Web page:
Ceremonies were held around Middle Tennessee on Friday as we remember the lives lost in New York, Pennsylvania and Virginia after the terrorist attacks on the World Trade Center and the Pentagon.
Nashville Fire Department holds remembrance ceremony
NASHVILLE, TN (WSMV) - Nashville Mayor John Cooper joined Nashville firefighters and other officials for a special ceremony remember the terrorist attacks.
The bell rang 11 times to remember the first flight that flew into the World Trade Center in addition to countless civilians. More than 400 firefighters, police and other first responders died on Sept. 11, 2001.
"9/11 revealed the true depths of bravery and self-sacrifice in everyday Americans who are called to serve their communities," said Cooper.
Surrounded by firefighters and family, Cooper and Nashville Fire Chief William Swann recognized the difficult work of first responders.
"We continue to accept the challenge to run toward dangers as we tell others to run away," said Swann.
Two American flags were presented to families of Nashville firefighters who have died at the ceremony.
Swann explained to the small gathering the department honors fallen service members in everything they do, from fighting fires to high-water rescues and emergency medical technicians arriving to scenes.
"Every day our Nashville Fire Department personnel are doing just that," said Swann. "Every shift they respond to situations that are upside down and they do everything they can to make it right."
Cooper and Swann recognized the difficult year 2020 has been, calling for everyone to come together honoring our heroes.
"We need you now more than ever and your courage and fortitude and bravery inspires us all," said Cooper.
- Joshua Cole
Page students hold run to remember 9/11 first responders
FRANKLIN, TN (WSMV) - At Page High School, many students were up early to show their appreciation for the lives that were lost 19 years ago.
"This morning, I want it to be about the professionals, about the firefighters, police officers and the paramedics. They're the ones that every single day, they train," said Page baseball coach Kenny Roeten.
More than 50 student-athletes and coaches honored the sacrifice of the over 400 first responders who died on Sept. 11.
"The firefighters, the police officers, the paramedics, who as people were running out these buildings, they were running into it," Roeten said. "I try to, and we try to, convey the message to these young men and women."
You could call it a lesson in service for student-athletes at Page High School.
The group went up and down the bleachers at the football stadium 55 times, the equivalent of the 110 stories at the World Trade Center.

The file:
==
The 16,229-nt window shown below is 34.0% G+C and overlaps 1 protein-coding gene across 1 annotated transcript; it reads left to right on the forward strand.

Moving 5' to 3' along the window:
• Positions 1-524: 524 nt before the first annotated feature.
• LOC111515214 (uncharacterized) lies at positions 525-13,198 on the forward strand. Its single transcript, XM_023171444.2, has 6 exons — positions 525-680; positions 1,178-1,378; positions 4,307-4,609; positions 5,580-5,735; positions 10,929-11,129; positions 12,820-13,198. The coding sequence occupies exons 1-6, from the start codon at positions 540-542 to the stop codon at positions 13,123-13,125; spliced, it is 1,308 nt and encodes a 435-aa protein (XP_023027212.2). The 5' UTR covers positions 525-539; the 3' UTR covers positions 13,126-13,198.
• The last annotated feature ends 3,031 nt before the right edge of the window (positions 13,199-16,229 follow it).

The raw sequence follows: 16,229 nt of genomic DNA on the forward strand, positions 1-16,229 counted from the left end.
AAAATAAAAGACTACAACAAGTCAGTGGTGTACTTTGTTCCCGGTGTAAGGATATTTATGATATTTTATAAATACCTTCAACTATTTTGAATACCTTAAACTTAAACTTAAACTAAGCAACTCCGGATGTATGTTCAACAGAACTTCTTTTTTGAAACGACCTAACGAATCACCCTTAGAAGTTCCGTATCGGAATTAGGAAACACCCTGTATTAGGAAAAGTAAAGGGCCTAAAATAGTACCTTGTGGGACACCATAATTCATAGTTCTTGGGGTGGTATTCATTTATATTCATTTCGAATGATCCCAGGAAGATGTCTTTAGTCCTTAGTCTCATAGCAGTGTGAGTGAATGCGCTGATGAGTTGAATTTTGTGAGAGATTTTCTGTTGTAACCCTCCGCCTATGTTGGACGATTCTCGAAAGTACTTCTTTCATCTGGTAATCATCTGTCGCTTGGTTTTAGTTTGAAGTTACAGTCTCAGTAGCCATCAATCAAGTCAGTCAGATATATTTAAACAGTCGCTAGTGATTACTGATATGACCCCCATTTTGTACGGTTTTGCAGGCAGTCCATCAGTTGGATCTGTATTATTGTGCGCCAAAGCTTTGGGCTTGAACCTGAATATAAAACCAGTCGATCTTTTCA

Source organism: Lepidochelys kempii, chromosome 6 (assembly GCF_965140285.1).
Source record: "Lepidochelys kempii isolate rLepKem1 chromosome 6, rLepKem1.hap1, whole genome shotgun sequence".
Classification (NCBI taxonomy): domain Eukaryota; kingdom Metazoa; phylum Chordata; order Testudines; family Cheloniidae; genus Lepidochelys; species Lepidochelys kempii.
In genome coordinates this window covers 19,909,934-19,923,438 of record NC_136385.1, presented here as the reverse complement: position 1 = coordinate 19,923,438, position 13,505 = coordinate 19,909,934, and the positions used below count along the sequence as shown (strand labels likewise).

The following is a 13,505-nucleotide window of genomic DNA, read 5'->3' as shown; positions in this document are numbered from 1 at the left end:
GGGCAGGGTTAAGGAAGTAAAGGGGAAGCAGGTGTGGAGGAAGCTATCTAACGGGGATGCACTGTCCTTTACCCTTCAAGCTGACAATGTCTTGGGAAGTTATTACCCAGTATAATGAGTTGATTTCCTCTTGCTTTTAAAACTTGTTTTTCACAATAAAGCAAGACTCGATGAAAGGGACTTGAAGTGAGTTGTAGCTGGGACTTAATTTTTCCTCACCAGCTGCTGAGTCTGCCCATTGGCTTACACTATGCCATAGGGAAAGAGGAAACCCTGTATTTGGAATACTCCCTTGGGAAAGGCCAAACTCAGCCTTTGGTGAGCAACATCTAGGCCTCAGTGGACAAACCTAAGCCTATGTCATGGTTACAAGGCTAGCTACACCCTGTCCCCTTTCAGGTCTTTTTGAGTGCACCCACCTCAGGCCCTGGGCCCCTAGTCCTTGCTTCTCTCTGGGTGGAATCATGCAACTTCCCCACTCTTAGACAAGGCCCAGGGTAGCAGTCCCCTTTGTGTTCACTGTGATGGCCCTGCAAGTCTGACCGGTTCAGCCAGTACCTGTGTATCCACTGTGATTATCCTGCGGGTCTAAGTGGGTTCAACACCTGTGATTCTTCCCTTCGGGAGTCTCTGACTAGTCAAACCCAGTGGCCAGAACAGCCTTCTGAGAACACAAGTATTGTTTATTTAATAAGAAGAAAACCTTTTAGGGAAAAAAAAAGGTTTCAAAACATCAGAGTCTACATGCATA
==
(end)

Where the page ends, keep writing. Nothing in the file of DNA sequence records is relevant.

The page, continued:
"They trained every single day tirelessly, not knowing when that call would come," said Roeten. "When it did, they answered better than anybody could have expected."
Even though this tribute is physically tasking, Roeten, who served in the military, said it helps teach the idea of brotherhood that is needed both on the field and in the real world.
"More so it's a test of the mind," said Roeten. "Having your teammate with you is something that motivates us and helps us get through the physical aspect."
- Tosin Fakile
Metro Council holds 9/11 remembrance ceremony
NASHVILLE, TN (WSMV) - Several Metro Council members and other elected officials gathered at Public Square Park on Friday morning with a special song to reflect on where you when you heard the news of the planes crashing into the World Trade Center in New York and The Pentagon in Washington, DC.
Council member Robert Nash's song rang out downtown, asking you to remember.
Some Metro officials shared where they were 19 years ago when they heard the Twin Towers were hit.
"For myself, it changed my life," said Metro Council member Tanya Hancock. "My husband lost a friend on Sept. 11 and so he lost his job as a golf professional to join the military and has since been to Iraq and Afghanistan.
Others called for people to come back together like many did after 9/11, acknowledging the difficult year.
"It is my prayer that we would live a life that would reflect our pain and that pain will turn into divine purpose," said Nashville Deputy Mayor Brenda Haywood.
- Joshua Cole
Former Navy Seal speaks at Rutherford County 9/11 event
In Rutherford County, the sheriff's office also held a memorial service for 9/11.
Former U.S. Navy Seal Royce Taylor was the keynote speaker at the event.
Taylor served in Vietnam and earned a Bronze Star before retiring and being elected circuit court judge for Rutherford and Cannon counties in 1998